Make no mistake. God is more lion than lamb. Good-intentions could have you thrashing between the jaws of a Hellmouth just as readily as sin.
Ibrahim thinks to himself: You’ve laid down the first brick. The roads left in your wake will require countless more.
“No hard feelings, little one,” Ibrahim smiles, “Would you like to get out of this sun? I think I may have a banana soda inside.”
Ibrahim wipes crust from bloodshot eyes hearing the young shepherd bleat with less sense than given to a sheep. The ancestors have abandoned their charge in the middle of night. Leaving in his care alone Marcel crying lost in the vast emptiness of the prayer room. Only a candle lighting his way, Ibrahim finds all three pupils grasping in the dark for familiar shapes. He grabs the boy by the shoulders to steady the wobbling of a hysteric: “Marcel! Calm yourself. Ibrahim is here. What is it that ails you so?”
Several more minutes pass before words assist the budding orator.
“…Nothing?” Ibrahim asks.
The boy’s constitution is unfamiliar with oblivion and its bittersweetness has given the poor lad indigestion. Palate soured by even a drop of Death. He’d close his eyes back at the orphanage only for them to reopen amidst servants’ knees buckling beneath the weight of Mansa Musa’s pocket change. His restless gaze would blink tomorrow then blister from flames consuming castle walls centuries ago, watching Master Nobunaga bleed out in a puddle of guts. He was Consciousness never lost. Forever Woke — until tonight. Tonight: Nothing. Marcel sleeps his first dreamless sleep only to awaken feeling the heavy hangover of sleep-drunkeness.
After an uncomfortable amount of contemplation, spent rubbing the red kola nut between bony pointer finger and thumb, Ibrahim speaks:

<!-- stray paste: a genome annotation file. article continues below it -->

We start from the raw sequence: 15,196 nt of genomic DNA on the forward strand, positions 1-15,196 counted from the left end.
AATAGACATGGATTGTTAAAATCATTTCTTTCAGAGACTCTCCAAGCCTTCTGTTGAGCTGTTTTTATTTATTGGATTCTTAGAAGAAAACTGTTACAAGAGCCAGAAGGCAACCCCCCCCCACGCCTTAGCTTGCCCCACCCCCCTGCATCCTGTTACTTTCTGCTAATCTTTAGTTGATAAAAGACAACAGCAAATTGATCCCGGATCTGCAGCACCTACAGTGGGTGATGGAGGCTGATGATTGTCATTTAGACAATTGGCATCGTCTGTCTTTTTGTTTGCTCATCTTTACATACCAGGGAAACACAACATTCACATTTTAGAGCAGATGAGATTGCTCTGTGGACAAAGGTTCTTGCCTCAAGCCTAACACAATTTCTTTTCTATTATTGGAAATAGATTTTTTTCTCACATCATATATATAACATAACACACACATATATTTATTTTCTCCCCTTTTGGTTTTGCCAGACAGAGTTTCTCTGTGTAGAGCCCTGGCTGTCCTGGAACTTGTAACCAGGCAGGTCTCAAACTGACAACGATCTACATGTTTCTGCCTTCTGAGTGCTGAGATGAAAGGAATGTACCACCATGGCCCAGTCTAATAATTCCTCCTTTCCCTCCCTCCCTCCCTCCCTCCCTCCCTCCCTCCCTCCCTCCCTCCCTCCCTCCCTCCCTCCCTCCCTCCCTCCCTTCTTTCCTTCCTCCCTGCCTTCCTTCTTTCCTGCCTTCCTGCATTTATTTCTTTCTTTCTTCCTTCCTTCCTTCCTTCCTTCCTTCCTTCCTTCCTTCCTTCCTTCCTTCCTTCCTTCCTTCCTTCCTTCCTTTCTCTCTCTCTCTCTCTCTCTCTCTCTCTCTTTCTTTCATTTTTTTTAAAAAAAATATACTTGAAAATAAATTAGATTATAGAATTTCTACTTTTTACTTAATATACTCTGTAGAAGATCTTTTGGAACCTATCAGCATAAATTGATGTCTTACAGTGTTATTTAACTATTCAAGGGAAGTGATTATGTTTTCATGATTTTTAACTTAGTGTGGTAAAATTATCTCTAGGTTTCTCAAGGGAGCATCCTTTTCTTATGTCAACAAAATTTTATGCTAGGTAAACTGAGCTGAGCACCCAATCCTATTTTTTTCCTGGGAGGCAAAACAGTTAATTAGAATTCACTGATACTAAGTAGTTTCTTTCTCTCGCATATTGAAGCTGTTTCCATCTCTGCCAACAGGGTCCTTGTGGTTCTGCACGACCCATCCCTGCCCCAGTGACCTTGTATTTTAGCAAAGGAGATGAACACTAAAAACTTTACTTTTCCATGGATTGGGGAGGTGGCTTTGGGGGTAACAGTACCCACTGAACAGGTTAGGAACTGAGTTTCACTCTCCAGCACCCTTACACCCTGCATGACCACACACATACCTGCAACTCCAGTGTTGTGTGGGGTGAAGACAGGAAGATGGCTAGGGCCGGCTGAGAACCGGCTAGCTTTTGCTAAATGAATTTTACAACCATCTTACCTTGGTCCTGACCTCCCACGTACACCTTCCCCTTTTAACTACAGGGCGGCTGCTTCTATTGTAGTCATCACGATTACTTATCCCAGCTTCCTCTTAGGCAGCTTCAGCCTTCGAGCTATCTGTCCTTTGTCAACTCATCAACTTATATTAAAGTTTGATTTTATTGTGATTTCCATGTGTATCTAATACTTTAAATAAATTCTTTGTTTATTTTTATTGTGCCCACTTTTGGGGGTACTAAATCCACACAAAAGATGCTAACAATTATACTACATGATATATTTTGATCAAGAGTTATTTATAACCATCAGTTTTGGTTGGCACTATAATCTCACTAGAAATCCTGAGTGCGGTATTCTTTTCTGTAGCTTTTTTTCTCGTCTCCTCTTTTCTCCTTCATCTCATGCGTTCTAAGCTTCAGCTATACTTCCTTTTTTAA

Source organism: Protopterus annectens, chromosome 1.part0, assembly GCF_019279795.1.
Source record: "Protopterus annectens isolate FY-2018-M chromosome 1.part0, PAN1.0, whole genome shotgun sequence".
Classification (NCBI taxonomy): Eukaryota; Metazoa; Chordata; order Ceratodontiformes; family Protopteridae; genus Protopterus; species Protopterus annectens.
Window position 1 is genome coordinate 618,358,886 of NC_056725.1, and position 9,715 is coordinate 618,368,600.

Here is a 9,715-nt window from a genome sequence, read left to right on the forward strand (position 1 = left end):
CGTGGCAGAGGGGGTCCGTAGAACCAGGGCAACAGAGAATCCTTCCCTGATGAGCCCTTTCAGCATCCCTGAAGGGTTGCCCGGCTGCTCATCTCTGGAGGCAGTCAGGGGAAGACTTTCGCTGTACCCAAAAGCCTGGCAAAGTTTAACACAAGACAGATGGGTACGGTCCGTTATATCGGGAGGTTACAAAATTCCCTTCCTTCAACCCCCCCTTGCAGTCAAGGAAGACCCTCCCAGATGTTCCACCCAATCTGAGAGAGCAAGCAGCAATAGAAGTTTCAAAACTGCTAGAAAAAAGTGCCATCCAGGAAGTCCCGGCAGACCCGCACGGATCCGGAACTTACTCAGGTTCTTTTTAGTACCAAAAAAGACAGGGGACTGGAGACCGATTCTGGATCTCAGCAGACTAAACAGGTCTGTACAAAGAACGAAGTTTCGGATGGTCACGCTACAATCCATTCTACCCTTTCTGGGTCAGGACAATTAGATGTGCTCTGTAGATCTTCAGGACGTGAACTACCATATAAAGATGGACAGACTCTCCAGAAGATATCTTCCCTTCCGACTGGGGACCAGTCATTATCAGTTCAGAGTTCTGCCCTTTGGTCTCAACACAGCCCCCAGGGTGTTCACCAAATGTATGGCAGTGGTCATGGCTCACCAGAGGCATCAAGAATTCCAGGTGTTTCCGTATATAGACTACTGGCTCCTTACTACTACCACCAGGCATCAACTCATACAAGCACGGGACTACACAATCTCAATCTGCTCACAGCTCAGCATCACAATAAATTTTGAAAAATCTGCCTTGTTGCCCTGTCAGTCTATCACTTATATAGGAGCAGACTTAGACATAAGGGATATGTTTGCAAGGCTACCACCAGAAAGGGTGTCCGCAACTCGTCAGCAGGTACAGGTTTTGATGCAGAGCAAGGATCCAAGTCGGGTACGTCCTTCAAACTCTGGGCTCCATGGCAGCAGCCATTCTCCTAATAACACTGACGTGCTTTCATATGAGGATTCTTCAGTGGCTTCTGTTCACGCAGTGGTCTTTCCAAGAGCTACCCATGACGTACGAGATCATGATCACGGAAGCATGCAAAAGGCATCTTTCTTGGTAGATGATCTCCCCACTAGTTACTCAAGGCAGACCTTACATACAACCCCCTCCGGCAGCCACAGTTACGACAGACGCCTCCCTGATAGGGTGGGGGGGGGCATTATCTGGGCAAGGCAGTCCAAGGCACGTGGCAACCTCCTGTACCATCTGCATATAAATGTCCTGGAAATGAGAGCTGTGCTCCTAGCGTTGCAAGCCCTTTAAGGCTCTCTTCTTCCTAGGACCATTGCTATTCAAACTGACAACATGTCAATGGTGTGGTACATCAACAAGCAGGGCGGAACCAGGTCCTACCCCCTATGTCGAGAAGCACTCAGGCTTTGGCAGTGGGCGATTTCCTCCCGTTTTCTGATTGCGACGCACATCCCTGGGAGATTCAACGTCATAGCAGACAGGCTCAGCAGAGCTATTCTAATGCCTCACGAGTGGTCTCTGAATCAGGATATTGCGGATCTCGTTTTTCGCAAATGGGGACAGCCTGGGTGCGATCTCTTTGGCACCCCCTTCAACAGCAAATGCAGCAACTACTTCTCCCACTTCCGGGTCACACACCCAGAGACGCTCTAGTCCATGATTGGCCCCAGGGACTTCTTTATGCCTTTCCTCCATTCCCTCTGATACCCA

“Ah. So you’ve stood at the edge of Night’s Savannah. Where deadbeat Father Time lies by the wayside, feasted upon like carrion by a ravenous, ever-expanding Deep Dark. No compass to guide you — ”
Bah! He was doing it again. Addressing child as adult. Resorting to empty rhetoric where pragmatism is better-suited. Let poets bore their poets! How to comfort the boy now… Problem is, our profitless prophet thinks in the very same riddles he speaks. Brain bunched-and-knotted by a lifetime of isolation with no common hand capable of parsing out coherent lines of thought. He was become a preacher of Death. His dogma an epitaph etched into stone above a mass grave; corpses making the stronger argument with their silence — at least a corpse had the conviction to lead by example! What counsel could he offer Living Marcel?
Ibrahim firmly plants the kola nut in the boy’s hand cupping the little closed fist with both hands. Ibrahim speaks:
“This is Spaceseed. It only takes root in the darkest of places. The flower inside will bloom when the mythical words are uttered by whoever carries it. A tree with a trunk sturdier than steel, under which our ancestors will return and gather — ”
“What words?” Marcel asks.
Ibrahim digs deep inside himself, searching his memories for oral tradition he’d last heard from his own grandfather. He dusts off an old psalm:
“Gulooxar! Gulooxar! You! Who is never late. You! Illuminate, illuminate! Thou, light! Me in your light! That which can delay thee, take power over me! But what cannot delay thee, has no power over me!”
Marcel returns to his pallet, chanting over and over until refrain turns to snoring. Ibrahim lays back on his own mattress staring up at the ceiling. Wrestling thoughts of futility — Was tonight an ill omen? As if left by an ant circling a dropped coin, could humanity’s arbitrary sign posts like “Past” and “Future” help direct Divinity lighting a path across Eternity? — but mostly Ibrahim is relieved to need not risk a fire hazard keeping a candle alight next to the frightful boy. With a sharp exhalation extinguishing his own flickering light, Ibrahim allows Night to overtake his racing mind.
Such questions really are best tackled during daytime hours.